“There’s a lot of hate,” says Jacques of The Last Days of Mankind. “The play is about the process of how Vienna was turned into a fascist state after the war, and how every creep and every loser came to power because of the situation. There was total propaganda, and some of the songs look at how ordinary lives and relationships were destroyed by war.”

The Tiger Lillies previously recorded an album, A Dream Turns Sour, which set poems written during the First World War to music in the band’s inimitable fashion. Where that record was elegiac, Jacques songs for The Last Days of Mankind are more vitriolic.

“The words on A Dream Turns Sour were written by young men who knew they were going to die,” says Jacques, “but this is written by a 50-year-old cynic. That’s why there’s a song in it called Hymn of Hate, which is a response to a German Jew who wrote a poem about hating English people. It’s all reminiscent of what’s happening now with Brexit. The EU was founded to bring people together, and you’ve got people like Nigel Farage saying f*** the Germans and f*** the French and a couple of years later you have a war because all these countries hate each other.”

The last time a production of The Last Days of Mankind was seen in Scotland was in 1983, when the Citizens Theatre, Glasgow presented Robert David MacDonald’s translation of the play at Edinburgh International Festival. A typically audacious product of that period of the Citz, the show was revived in the Gorbals theatre a couple of years later and was adapted for radio.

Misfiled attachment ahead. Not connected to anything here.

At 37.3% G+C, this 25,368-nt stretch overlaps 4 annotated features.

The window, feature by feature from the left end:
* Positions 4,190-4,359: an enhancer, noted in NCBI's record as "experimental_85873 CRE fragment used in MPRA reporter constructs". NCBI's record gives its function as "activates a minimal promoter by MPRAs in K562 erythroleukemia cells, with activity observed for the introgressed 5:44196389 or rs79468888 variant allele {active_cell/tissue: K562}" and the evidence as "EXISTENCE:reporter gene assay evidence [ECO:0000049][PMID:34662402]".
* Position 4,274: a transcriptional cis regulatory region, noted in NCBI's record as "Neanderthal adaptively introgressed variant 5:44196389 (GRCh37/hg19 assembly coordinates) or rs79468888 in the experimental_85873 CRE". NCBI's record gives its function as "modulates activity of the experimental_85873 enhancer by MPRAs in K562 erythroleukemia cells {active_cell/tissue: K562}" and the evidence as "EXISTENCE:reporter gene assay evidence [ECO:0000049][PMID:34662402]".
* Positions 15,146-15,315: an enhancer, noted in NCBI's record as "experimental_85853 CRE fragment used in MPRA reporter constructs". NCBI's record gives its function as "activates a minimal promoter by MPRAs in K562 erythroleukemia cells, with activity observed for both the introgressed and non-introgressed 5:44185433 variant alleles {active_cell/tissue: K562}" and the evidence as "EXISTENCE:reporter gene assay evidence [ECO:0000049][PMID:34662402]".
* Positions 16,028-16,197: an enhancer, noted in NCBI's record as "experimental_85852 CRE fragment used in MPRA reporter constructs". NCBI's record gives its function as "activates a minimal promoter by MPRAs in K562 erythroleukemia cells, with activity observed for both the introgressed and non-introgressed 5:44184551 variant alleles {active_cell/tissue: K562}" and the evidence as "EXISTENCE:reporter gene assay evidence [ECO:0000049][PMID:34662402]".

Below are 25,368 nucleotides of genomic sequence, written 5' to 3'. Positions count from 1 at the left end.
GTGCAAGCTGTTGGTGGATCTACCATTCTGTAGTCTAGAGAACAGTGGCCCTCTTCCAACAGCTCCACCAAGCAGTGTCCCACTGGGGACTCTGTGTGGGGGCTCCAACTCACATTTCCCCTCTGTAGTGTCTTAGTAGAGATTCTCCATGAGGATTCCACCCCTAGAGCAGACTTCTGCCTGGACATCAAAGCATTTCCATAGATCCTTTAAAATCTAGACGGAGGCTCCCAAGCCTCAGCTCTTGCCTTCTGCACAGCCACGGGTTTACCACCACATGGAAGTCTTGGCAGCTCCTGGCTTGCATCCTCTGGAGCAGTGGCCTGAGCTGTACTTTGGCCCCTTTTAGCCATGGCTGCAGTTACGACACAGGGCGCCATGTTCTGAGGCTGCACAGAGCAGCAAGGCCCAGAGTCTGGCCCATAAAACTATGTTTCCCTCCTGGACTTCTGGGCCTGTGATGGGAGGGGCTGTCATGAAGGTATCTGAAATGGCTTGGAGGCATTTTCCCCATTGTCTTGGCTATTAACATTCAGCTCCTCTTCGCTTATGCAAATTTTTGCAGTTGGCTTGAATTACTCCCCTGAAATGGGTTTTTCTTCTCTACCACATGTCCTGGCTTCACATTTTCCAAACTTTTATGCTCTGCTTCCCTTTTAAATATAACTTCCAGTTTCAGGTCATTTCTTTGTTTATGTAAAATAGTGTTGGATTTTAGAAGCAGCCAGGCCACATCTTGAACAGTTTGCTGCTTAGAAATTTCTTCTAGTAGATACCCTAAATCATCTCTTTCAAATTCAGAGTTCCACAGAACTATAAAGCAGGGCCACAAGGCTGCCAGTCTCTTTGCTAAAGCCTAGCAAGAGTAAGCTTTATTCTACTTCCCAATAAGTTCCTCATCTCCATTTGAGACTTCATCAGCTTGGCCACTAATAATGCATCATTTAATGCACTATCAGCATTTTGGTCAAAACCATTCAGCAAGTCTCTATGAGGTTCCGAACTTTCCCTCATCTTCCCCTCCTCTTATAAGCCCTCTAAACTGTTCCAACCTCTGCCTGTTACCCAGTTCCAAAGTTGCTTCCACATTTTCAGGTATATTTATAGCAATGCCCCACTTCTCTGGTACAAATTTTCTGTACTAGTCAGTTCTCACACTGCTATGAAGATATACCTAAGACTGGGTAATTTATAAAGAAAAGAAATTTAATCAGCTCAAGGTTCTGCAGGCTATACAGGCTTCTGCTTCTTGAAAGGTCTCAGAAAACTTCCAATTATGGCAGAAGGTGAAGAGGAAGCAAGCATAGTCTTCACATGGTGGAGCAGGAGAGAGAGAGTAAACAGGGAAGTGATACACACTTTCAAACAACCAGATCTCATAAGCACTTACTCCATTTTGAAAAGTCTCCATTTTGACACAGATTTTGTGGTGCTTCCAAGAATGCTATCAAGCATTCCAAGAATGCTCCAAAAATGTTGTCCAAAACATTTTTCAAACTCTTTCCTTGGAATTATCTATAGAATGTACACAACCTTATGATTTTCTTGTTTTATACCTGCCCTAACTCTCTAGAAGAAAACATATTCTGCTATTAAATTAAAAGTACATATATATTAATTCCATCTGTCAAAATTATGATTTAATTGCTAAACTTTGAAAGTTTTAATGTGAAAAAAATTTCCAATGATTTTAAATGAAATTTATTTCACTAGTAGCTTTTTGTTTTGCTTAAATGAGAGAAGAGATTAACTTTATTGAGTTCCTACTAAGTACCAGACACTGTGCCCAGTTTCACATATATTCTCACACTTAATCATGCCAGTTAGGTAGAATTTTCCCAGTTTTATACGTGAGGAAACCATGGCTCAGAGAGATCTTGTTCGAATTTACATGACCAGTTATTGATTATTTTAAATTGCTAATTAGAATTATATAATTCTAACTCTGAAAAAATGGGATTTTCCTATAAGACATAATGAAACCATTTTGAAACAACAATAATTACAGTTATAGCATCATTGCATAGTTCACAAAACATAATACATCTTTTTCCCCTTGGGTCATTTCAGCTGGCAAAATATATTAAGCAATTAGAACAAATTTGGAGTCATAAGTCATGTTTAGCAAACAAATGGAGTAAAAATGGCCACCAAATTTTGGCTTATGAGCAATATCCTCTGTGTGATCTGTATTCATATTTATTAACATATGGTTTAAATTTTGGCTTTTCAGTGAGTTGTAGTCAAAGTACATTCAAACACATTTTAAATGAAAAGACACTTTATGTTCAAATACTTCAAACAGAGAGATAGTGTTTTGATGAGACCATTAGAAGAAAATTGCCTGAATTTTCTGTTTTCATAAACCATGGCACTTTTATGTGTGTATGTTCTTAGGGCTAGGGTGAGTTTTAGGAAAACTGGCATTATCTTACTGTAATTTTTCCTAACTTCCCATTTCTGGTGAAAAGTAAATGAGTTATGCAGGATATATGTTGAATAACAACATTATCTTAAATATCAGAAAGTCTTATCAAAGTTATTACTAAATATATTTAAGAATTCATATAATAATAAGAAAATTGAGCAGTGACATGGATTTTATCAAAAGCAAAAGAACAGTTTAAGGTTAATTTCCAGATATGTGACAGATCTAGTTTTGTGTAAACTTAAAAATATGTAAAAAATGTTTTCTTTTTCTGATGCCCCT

While McGroarty was made aware of this version, his imagination was more fired by a translation by Irish writer Patrick Healey. According to both McGroarty and literary commentators in Ireland, Healey has given the play a rawer and more flamboyantly poetic rendering more in keeping with the tone of Kraus’ original script as well as this new production.

“Patrick is a total polymath,” according to McGroarty. “He’s a Joycean, and he’s got the language of it to a T. When it came out the Irish Times said that theatre directors should be queueing up to do it.”

McGroarty likens the aesthetic of his and Anderson’s production to the epic-scale community projects which used to happen in the now defunct Theatre Workshop venue in Edinburgh on an annual basis throughout the 1980s and 1990s.

“One of the gems of doing this is to be able to say to our friends in Europe to pick a scene and do it in the style that they would normally do things, and it will go on uncensored,” he says Doing that might create an uneven aesthetic, but that’s part of the show’s spirit, to allow people to collaborate as honestly as possible.”

As a calling card for internationalist ambition as Brexit Britain looks set to stifle artistic exchanges, The Last Days of Mankind is making quite a statement.

“It’s not Oh, What A Lovely War,” McGroarty says. “This show is not a red poppy show or a white poppy show. It’s a piece of literature written a hundred years ago that’s anti-war, and it works.”

The Last Days of Mankind, Leith Theatre, Edinburgh, November 10-16 (not November 12).

The Herald, November 8th 2018



ends

Comments

Popular posts from this blog

Ceildh